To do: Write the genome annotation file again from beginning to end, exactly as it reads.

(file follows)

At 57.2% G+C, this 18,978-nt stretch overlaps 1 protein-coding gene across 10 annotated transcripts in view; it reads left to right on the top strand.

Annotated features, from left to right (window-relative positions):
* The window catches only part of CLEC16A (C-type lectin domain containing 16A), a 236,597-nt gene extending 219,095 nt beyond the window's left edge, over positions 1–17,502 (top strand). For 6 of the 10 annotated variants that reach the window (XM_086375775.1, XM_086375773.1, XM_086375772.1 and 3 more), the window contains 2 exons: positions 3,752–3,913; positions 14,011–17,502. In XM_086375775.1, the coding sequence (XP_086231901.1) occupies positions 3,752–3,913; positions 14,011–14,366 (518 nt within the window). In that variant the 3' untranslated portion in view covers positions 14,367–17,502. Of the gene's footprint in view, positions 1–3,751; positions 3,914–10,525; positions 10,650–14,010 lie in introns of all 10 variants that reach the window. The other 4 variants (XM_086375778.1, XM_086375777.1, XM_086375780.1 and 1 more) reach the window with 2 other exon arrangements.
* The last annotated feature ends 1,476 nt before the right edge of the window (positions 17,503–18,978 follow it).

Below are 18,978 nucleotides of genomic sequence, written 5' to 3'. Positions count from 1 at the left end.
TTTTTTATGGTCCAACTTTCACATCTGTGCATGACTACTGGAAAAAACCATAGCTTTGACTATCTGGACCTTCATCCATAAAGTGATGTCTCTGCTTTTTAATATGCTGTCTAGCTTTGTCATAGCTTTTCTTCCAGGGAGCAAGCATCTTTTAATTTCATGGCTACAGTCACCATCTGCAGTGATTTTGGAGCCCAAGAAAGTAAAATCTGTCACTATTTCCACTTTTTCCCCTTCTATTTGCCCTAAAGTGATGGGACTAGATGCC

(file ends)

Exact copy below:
At 57.2% G+C, this 18,978-nt stretch overlaps 1 protein-coding gene across 10 annotated transcripts in view; it reads left to right on the top strand.

Annotated features, from left to right (window-relative positions):
* The window catches only part of CLEC16A (C-type lectin domain containing 16A), a 236,597-nt gene extending 219,095 nt beyond the window's left edge, over positions 1–17,502 (top strand). For 6 of the 10 annotated variants that reach the window (XM_086375775.1, XM_086375773.1, XM_086375772.1 and 3 more), the window contains 2 exons: positions 3,752–3,913; positions 14,011–17,502. In XM_086375775.1, the coding sequence (XP_086231901.1) occupies positions 3,752–3,913; positions 14,011–14,366 (518 nt within the window). In that variant the 3' untranslated portion in view covers positions 14,367–17,502. Of the gene's footprint in view, positions 1–3,751; positions 3,914–10,525; positions 10,650–14,010 lie in introns of all 10 variants that reach the window. The other 4 variants (XM_086375778.1, XM_086375777.1, XM_086375780.1 and 1 more) reach the window with 2 other exon arrangements.
* The last annotated feature ends 1,476 nt before the right edge of the window (positions 17,503–18,978 follow it).

Below are 18,978 nucleotides of genomic sequence, written 5' to 3'. Positions count from 1 at the left end.
TTTTTTATGGTCCAACTTTCACATCTGTGCATGACTACTGGAAAAAACCATAGCTTTGACTATCTGGACCTTCATCCATAAAGTGATGTCTCTGCTTTTTAATATGCTGTCTAGCTTTGTCATAGCTTTTCTTCCAGGGAGCAAGCATCTTTTAATTTCATGGCTACAGTCACCATCTGCAGTGATTTTGGAGCCCAAGAAAGTAAAATCTGTCACTATTTCCACTTTTTCCCCTTCTATTTGCCCTAAAGTGATGGGACTAGATGCC